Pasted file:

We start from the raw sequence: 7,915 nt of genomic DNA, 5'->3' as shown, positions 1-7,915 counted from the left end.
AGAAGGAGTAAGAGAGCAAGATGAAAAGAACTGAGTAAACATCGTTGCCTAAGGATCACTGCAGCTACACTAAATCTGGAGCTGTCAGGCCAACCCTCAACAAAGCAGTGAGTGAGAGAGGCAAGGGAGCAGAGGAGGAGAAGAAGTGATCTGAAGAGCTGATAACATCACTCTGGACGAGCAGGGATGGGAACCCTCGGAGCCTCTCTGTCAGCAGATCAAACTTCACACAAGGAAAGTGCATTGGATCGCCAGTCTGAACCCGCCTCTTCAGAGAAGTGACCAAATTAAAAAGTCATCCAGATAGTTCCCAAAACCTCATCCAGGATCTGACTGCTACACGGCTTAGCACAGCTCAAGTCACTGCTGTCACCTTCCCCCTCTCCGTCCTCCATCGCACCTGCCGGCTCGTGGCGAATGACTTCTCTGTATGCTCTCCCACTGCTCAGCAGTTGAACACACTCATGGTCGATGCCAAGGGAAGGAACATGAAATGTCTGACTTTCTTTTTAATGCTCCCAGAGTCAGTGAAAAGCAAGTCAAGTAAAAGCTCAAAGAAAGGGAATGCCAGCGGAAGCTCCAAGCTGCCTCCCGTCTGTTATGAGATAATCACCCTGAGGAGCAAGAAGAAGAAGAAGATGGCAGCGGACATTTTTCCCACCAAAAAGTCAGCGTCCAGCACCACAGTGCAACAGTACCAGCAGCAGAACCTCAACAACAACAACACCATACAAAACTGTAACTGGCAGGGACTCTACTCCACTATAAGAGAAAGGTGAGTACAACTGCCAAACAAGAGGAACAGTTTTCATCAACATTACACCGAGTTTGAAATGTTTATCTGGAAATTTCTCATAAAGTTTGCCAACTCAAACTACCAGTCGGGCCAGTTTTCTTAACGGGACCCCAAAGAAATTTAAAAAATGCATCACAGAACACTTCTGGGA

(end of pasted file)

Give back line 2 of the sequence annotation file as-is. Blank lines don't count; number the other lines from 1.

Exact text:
AGAAGGAGTAAGAGAGCAAGATGAAAAGAACTGAGTAAACATCGTTGCCTAAGGATCACTGCAGCTACACTAAATCTGGAGCTGTCAGGCCAACCCTCAACAAAGCAGTGAGTGAGAGAGGCAAGGGAGCAGAGGAGGAGAAGAAGTGATCTGAAGAGCTGATAACATCACTCTGGACGAGCAGGGATGGGAACCCTCGGAGCCTCTCTGTCAGCAGATCAAACTTCACACAAGGAAAGTGCATTGGATCGCCAGTCTGAACCCGCCTCTTCAGAGAAGTGACCAAATTAAAAAGTCATCCAGATAGTTCCCAAAACCTCATCCAGGATCTGACTGCTACACGGCTTAGCACAGCTCAAGTCACTGCTGTCACCTTCCCCCTCTCCGTCCTCCATCGCACCTGCCGGCTCGTGGCGAATGACTTCTCTGTATGCTCTCCCACTGCTCAGCAGTTGAACACACTCATGGTCGATGCCAAGGGAAGGAACATGAAATGTCTGACTTTCTTTTTAATGCTCCCAGAGTCAGTGAAAAGCAAGTCAAGTAAAAGCTCAAAGAAAGGGAATGCCAGCGGAAGCTCCAAGCTGCCTCCCGTCTGTTATGAGATAATCACCCTGAGGAGCAAGAAGAAGAAGAAGATGGCAGCGGACATTTTTCCCACCAAAAAGTCAGCGTCCAGCACCACAGTGCAACAGTACCAGCAGCAGAACCTCAACAACAACAACACCATACAAAACTGTAACTGGCAGGGACTCTACTCCACTATAAGAGAAAGGTGAGTACAACTGCCAAACAAGAGGAACAGTTTTCATCAACATTACACCGAGTTTGAAATGTTTATCTGGAAATTTCTCATAAAGTTTGCCAACTCAAACTACCAGTCGGGCCAGTTTTCTTAACGGGACCCCAAAGAAATTTAAAAAATGCATCACAGAACACTTCTGGGA